Evidence First: MDRC Podcasts


Policymakers talk about solutions, but which ones really work? MDRC’s Evidence First podcasts feature experts — program administrators, policymakers, and researchers — talking about the best evidence available on education and social programs that serve low-income people.



Early math ability is one of the best predictors of children’s math and reading skills into late elementary school. Children with stronger math proficiency in elementary school are then more likely to graduate from high school and attend college. MDRC wanted to know: What kinds of math programs can improve children’s early math abilities? And can they lead to positive impacts on other longer-term outcomes? Join Katie Beal as she talks to Shira Mattera, Research Associate at MDRC, and Robin Jacob, a Research Associate Professor at the University of Michigan Institute for Social Research, about the positive impacts of the Making Pre-K Count and High 5s demonstrations.


Social service organizations and education programs aim to help the people they serve achieve positive outcomes, but some participants still don’t succeed. Predictive analytics is a tool that can help programs use existing data to predict which clients are at risk of not meeting important milestones. This can help program staff intervene with additional supports for those who need them and, hopefully, avoid unwanted outcomes.
Join Katie Beal as she talks to Rekha Balu, Research Associate at MDRC, and Brad Dudding, Chief Operating Officer at the Center for Employment Opportunities (CEO), to learn more about how CEO is using predictive analytics.


College Promise programs help students access college by covering the cost of tuition and fees, but they do not typically address barriers to student success. In this podcast, Alyssa Ratledge and Monica Rodriguez discuss the Detroit Promise Path, which provides evidence-based support strategies to students to help them stay in school and graduate.


School choice can be an arduous process and can prove especially challenging for low-income or recent-immigrant families. Offering supports, simplifying the process, and personalizing information, among other things, can help families navigate decisions about school choice. In this podcast, MDRC researcher Barbara Condliffe considers how lessons from other policy arenas can help improve school choice process.                 .


A sector-focused approach to job training can help low-income adults build skills for jobs in high-demand fields with opportunities for career growth. In this podcast, MDRC researcher Richard Hendra offers lessons from WorkAdvance, a skill-building program that works closely with employers to help job seekers prepare for and enter quality jobs.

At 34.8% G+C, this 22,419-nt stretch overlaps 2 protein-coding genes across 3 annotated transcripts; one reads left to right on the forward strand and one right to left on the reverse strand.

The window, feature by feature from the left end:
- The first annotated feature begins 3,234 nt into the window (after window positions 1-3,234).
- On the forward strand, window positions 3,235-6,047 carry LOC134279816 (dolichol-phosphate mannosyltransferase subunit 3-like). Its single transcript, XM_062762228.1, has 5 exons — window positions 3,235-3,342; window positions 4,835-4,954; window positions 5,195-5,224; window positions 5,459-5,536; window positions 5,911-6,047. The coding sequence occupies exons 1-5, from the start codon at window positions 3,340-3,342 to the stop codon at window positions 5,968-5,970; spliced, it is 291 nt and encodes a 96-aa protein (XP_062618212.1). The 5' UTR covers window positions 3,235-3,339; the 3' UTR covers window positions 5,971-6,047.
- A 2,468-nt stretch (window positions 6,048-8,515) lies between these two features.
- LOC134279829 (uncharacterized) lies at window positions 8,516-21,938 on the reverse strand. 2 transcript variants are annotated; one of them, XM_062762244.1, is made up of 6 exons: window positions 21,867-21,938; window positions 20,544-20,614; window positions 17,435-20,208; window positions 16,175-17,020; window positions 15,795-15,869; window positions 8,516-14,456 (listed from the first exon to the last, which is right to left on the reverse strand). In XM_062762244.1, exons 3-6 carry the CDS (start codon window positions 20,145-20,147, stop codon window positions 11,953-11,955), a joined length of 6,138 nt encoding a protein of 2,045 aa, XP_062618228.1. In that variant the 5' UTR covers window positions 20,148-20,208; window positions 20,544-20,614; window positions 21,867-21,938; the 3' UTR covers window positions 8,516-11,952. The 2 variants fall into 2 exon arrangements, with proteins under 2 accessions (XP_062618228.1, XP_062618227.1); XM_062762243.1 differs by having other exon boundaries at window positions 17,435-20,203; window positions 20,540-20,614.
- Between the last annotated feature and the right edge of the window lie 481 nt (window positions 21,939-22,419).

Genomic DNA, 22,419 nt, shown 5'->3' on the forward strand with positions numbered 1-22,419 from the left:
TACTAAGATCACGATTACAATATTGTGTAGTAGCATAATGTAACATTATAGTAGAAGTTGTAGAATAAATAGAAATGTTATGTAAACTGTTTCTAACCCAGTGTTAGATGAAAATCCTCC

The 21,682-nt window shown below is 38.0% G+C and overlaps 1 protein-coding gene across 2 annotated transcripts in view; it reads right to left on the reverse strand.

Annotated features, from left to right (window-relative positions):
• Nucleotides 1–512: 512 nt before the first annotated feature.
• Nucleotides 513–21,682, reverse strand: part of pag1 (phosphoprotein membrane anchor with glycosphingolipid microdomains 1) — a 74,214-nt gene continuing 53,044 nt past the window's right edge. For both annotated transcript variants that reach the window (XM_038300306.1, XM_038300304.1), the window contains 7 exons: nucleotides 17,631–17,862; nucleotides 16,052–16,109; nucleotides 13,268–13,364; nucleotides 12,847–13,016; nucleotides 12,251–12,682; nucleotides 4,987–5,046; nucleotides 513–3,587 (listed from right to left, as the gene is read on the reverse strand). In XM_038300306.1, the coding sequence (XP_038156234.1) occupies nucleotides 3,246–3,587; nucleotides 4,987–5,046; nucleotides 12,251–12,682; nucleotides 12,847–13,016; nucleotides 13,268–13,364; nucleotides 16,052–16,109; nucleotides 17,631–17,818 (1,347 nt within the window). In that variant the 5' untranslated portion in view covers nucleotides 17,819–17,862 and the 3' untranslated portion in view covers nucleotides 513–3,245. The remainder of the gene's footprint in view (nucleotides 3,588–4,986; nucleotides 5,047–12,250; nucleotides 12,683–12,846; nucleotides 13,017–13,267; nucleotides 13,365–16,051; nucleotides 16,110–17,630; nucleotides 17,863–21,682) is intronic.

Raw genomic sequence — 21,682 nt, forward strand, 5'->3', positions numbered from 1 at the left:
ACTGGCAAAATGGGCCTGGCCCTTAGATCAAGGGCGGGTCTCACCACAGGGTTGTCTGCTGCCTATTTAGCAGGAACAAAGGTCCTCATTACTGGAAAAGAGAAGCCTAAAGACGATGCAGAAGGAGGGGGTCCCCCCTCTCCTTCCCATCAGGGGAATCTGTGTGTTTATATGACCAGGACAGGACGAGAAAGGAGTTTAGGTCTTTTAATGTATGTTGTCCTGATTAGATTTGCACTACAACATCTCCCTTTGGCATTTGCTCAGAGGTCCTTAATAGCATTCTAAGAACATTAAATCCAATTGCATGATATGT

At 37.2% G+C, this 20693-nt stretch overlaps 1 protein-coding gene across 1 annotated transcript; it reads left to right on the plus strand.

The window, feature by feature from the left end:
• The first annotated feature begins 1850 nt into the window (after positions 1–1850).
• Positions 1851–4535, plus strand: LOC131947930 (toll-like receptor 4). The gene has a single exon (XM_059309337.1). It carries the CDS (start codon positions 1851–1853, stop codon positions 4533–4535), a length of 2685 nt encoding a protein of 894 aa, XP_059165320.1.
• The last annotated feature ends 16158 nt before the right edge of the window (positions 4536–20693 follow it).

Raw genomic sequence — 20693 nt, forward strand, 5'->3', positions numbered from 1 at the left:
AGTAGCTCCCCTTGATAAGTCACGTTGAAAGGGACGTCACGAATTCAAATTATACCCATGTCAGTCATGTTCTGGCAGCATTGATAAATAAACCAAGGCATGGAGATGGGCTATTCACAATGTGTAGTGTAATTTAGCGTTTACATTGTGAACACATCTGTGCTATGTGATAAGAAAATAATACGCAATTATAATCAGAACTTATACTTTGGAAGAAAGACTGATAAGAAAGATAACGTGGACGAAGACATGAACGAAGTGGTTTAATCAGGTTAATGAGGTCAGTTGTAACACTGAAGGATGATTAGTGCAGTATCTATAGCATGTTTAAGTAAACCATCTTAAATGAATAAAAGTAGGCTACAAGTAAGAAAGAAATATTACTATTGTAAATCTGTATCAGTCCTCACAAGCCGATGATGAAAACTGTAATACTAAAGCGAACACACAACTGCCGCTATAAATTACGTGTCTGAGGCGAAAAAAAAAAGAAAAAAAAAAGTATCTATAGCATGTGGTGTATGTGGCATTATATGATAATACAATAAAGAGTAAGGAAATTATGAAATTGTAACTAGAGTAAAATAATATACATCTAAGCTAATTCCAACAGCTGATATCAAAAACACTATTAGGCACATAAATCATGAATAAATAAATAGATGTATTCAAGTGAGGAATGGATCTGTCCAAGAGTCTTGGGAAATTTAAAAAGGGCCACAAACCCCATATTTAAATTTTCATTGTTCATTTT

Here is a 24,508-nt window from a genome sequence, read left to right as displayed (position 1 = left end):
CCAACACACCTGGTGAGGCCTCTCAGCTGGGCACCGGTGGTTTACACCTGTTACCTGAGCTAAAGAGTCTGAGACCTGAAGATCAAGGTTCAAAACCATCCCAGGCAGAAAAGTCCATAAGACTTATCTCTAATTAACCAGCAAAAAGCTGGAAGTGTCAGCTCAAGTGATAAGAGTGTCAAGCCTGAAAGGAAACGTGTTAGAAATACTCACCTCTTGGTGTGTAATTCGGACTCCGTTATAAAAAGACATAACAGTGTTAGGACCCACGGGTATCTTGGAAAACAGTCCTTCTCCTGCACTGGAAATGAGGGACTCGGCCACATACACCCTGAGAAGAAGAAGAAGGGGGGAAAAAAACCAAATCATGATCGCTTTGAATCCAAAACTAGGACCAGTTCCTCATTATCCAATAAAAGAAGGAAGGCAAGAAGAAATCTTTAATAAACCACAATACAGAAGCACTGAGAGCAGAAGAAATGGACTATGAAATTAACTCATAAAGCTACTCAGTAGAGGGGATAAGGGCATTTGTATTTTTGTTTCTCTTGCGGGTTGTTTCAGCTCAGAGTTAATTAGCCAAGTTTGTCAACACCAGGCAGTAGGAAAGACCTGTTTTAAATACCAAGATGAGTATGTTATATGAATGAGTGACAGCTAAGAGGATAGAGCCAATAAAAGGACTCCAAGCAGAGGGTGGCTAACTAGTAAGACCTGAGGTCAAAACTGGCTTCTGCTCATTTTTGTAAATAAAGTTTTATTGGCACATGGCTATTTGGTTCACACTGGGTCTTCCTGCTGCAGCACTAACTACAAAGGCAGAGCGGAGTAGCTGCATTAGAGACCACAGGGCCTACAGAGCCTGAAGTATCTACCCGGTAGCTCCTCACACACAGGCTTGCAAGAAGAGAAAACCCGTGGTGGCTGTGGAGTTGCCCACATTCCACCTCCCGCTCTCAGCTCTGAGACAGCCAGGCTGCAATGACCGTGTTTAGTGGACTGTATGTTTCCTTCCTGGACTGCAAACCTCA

Can small changes based on the insights of behavioral science improve the effectiveness of social programs? Join Therese Leung as she talks to three guests about MDRC’s work in behavioral science, especially its work with child support programs.


In this podcast, Therese Leung interviews three guests about the PACE Center for Girls in Florida, a juvenile justice prevention program that provides treatment and services with the needs of girls in mind, and MDRC’s ongoing evaluation of the intervention.


Are there services that can help young people aging out of the foster care and juvenile justice systems make a successful transition to adulthood? In this podcast, Therese Leung talks with Erin Valentine about MDRC’s evaluation of the successful YVLifeSet program from Youth Villages.


What’s worked to help disadvantaged youth get jobs? And how can we get more employers actively engaged in this issue?

Farhana Hossain recently coauthored a report, Toward a Better Future: Evidence on Improving Employment Outcomes for Disadvantaged Youth in the United States, that reviews labor market trends and research on employment-related programs for youth over the past 30 years. The Great Recession took a toll on the already dim economic prospects of low-income 16- to 24-year-olds who face structural barriers to employment. The evidence suggests that the involvement of employers in devising education, training, and work experiences that meet labor market demands should be a key component of any policy response.